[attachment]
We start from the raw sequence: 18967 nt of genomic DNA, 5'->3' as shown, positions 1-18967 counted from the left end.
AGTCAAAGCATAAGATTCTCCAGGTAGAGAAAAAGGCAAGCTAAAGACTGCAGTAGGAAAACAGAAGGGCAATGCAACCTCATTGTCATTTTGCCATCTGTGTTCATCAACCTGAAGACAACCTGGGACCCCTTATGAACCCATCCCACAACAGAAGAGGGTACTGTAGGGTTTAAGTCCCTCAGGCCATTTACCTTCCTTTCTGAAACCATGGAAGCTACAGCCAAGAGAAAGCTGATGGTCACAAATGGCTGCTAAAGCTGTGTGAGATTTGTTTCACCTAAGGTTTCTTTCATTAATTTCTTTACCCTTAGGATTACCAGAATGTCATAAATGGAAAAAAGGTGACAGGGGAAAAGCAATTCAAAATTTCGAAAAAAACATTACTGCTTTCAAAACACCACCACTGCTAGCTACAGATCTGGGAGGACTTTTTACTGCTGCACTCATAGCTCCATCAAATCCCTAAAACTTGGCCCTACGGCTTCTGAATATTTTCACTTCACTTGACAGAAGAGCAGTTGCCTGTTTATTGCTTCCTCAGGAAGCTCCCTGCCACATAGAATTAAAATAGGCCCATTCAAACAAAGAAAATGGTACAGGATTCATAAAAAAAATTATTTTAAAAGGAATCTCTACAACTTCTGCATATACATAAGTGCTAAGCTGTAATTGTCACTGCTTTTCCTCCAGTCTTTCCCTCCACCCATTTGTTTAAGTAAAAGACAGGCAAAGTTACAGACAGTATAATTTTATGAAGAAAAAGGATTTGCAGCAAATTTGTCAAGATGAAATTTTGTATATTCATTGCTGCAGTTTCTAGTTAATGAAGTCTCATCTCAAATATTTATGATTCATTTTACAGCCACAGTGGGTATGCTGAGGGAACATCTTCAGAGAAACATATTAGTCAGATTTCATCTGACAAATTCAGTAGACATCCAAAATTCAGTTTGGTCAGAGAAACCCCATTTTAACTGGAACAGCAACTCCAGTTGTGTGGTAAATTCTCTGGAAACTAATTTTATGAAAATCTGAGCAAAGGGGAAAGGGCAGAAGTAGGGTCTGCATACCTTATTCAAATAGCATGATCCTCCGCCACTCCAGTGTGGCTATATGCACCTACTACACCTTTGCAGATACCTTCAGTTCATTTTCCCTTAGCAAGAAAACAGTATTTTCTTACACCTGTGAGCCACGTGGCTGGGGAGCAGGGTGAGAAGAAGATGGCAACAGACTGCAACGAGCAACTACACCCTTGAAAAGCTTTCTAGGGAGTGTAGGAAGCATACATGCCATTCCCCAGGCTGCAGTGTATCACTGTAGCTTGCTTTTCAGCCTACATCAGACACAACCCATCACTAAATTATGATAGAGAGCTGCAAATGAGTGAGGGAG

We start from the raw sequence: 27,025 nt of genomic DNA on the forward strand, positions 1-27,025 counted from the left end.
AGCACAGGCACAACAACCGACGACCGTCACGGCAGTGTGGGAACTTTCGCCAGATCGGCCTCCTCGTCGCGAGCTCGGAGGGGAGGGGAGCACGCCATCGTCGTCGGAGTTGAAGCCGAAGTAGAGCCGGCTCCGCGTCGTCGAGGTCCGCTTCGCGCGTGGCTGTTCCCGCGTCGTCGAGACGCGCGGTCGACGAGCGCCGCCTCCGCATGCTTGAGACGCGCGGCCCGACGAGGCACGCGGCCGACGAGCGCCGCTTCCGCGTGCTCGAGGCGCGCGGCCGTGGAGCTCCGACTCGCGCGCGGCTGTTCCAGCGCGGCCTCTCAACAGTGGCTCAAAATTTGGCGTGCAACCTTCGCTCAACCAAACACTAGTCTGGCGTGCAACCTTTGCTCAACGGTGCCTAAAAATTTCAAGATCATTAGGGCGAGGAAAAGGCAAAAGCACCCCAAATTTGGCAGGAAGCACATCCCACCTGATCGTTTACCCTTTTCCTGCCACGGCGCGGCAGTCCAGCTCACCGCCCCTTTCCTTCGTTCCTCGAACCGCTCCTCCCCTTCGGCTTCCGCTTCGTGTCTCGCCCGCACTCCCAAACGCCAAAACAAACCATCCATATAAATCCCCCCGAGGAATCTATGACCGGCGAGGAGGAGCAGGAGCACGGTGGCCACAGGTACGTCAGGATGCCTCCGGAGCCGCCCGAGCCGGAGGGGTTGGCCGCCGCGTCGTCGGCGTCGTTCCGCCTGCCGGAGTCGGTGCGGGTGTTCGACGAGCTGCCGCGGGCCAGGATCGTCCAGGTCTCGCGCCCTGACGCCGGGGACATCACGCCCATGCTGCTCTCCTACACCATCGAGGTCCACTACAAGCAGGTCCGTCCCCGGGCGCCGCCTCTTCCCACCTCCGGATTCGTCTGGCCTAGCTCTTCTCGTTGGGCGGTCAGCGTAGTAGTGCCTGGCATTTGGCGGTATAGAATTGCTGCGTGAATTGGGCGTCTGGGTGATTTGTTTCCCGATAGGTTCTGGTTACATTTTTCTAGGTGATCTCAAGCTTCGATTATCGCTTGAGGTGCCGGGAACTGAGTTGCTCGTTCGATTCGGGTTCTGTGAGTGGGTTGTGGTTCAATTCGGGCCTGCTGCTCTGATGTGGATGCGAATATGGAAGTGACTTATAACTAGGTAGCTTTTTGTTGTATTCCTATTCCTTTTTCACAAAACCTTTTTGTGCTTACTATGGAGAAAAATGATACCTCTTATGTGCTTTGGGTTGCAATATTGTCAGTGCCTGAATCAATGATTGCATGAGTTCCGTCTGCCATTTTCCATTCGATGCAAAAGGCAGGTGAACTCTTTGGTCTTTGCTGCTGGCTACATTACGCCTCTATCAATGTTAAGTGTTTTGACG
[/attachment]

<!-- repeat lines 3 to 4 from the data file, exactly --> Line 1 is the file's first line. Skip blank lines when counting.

We start from the raw sequence: 27,025 nt of genomic DNA on the forward strand, positions 1-27,025 counted from the left end.
AGCACAGGCACAACAACCGACGACCGTCACGGCAGTGTGGGAACTTTCGCCAGATCGGCCTCCTCGTCGCGAGCTCGGAGGGGAGGGGAGCACGCCATCGTCGTCGGAGTTGAAGCCGAAGTAGAGCCGGCTCCGCGTCGTCGAGGTCCGCTTCGCGCGTGGCTGTTCCCGCGTCGTCGAGACGCGCGGTCGACGAGCGCCGCCTCCGCATGCTTGAGACGCGCGGCCCGACGAGGCACGCGGCCGACGAGCGCCGCTTCCGCGTGCTCGAGGCGCGCGGCCGTGGAGCTCCGACTCGCGCGCGGCTGTTCCAGCGCGGCCTCTCAACAGTGGCTCAAAATTTGGCGTGCAACCTTCGCTCAACCAAACACTAGTCTGGCGTGCAACCTTTGCTCAACGGTGCCTAAAAATTTCAAGATCATTAGGGCGAGGAAAAGGCAAAAGCACCCCAAATTTGGCAGGAAGCACATCCCACCTGATCGTTTACCCTTTTCCTGCCACGGCGCGGCAGTCCAGCTCACCGCCCCTTTCCTTCGTTCCTCGAACCGCTCCTCCCCTTCGGCTTCCGCTTCGTGTCTCGCCCGCACTCCCAAACGCCAAAACAAACCATCCATATAAATCCCCCCGAGGAATCTATGACCGGCGAGGAGGAGCAGGAGCACGGTGGCCACAGGTACGTCAGGATGCCTCCGGAGCCGCCCGAGCCGGAGGGGTTGGCCGCCGCGTCGTCGGCGTCGTTCCGCCTGCCGGAGTCGGTGCGGGTGTTCGACGAGCTGCCGCGGGCCAGGATCGTCCAGGTCTCGCGCCCTGACGCCGGGGACATCACGCCCATGCTGCTCTCCTACACCATCGAGGTCCACTACAAGCAGGTCCGTCCCCGGGCGCCGCCTCTTCCCACCTCCGGATTCGTCTGGCCTAGCTCTTCTCGTTGGGCGGTCAGCGTAGTAGTGCCTGGCATTTGGCGGTATAGAATTGCTGCGTGAATTGGGCGTCTGGGTGATTTGTTTCCCGATAGGTTCTGGTTACATTTTTCTAGGTGATCTCAAGCTTCGATTATCGCTTGAGGTGCCGGGAACTGAGTTGCTCGTTCGATTCGGGTTCTGTGAGTGGGTTGTGGTTCAATTCGGGCCTGCTGCTCTGATGTGGATGCGAATATGGAAGTGACTTATAACTAGGTAGCTTTTTGTTGTATTCCTATTCCTTTTTCACAAAACCTTTTTGTGCTTACTATGGAGAAAAATGATACCTCTTATGTGCTTTGGGTTGCAATATTGTCAGTGCCTGAATCAATGATTGCATGAGTTCCGTCTGCCATTTTCCATTCGATGCAAAAGGCAGGTGAACTCTTTGGTCTTTGCTGCTGGCTACATTACGCCTCTATCAATGTTAAGTGTTTTGACG